Toyota MR2 Coupes & Spyders book review - evo Essentials
Now in its second edition, Brian Long's book is a must-buy for fans of Toyota's MR2
Mazda’s MX-5 might have developed a reputation as the most affordable way into open-topped sports car fun, but there is another option: the Toyota MR2.
Produced between 1984 and 2007 the MR2 has long been the best way of getting a proper mid-engined sports car for very little cash. And while Toyota doesn’t produce an MR2 any more (though rumours persist that it will), there’s a long back-catalogue of used models to choose from.
This makes the second edition of Brian Long’s book, Toyota MR2 Coupes & Spyders, a valuable resource for anyone considering picking up one of the cars - if only to use as reference material.
Published by Veloce and presented in paperback, the book features a foreword by third-gen MR2 chief engineer Tadashi Nakagawa, which is fascinating in itself - showing that Toyota was just as concerned about the third-generation car’s weight as their colleagues over at Mazda are each time an MX-5 debuts - and then moves into the history of Toyota and its sports cars.
From there, it’s as you’d expect: a full history of each of the three generations of MR2, from the wedgy 1980s model, though the Ferrari-esque and 1990s-curvy second-gen car, to its rebirth as a lightweight model in the late 1990s, through the little-known MRJ prototype, 1997’s MR-S concept (a name that stuck in the US and Japan) to the final production car in 1999.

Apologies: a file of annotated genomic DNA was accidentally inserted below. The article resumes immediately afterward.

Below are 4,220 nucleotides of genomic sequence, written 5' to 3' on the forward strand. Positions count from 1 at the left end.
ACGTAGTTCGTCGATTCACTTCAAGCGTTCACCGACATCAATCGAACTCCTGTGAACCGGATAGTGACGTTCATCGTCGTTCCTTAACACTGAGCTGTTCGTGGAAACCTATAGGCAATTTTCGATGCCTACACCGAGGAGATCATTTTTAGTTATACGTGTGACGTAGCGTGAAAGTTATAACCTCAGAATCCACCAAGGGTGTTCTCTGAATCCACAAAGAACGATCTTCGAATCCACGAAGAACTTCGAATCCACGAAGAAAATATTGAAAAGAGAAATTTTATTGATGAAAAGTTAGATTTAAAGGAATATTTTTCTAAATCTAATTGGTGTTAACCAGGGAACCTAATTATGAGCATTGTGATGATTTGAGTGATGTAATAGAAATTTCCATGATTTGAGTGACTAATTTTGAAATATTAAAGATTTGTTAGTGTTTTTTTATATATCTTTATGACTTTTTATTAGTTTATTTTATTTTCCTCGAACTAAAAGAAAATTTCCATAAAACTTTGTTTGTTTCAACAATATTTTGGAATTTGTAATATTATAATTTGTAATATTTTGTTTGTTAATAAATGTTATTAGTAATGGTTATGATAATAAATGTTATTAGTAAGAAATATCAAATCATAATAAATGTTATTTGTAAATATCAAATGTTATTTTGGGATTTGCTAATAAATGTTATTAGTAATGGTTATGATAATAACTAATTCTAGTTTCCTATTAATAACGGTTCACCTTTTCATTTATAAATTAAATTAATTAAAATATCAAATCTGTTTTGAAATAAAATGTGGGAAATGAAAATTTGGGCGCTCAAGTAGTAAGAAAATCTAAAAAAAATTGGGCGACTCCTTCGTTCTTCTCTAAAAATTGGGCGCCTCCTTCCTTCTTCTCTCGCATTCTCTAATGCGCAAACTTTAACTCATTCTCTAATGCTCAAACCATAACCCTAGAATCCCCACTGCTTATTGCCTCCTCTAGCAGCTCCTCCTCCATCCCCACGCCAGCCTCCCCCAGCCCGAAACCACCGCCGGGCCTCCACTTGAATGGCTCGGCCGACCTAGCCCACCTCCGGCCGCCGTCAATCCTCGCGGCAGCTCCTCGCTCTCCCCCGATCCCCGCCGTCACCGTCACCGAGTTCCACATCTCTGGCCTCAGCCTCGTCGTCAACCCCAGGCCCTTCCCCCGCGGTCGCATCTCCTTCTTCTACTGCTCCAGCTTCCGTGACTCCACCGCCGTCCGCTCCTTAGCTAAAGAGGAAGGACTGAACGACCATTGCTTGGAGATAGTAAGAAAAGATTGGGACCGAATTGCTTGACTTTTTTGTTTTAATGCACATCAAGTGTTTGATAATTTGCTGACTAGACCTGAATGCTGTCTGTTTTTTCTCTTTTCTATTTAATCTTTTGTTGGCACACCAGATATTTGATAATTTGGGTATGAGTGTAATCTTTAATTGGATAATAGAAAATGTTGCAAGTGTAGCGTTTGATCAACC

Along the way there are photographs and sketches of early prototypes, nods towards each car’s involvement in racing (including the crazy 222D, Toyota’s attempt to build a Group B car from the original MR2) and unique brochure, advertisement and promotional photographs from all around the world.
It’s these photos that are probably the highlights, if not for their nostalgia value then for the joy of seeing the cars in specifications we never became familiar with in the UK market - or in tuned form, with rarities like the Toyota 2000GT (based on the second-generation car) or Zagato’s crazy VM180, whose styling must be seen to be believed.
As we’ve come to expect from a prolific writer like Long, the story itself is both well-researched and written in an easily-digestible style. If there are inaccuracies, you’d have to be fairly familiar with the MR2 to spot them - and if all you require from the book are comprehensive specifications for each model, then these are included in the appendix.
In the end, there’s little to criticise. Whatever you’re looking for in relation to MR2s it’s probably here, and while the price is fairly hefty at £35, it’s justified by the quality.
How much? £35Where can I buy one? Veloce.co.ukPublished by: Veloce Publishing LtdISBN: 978-1-787110-62-5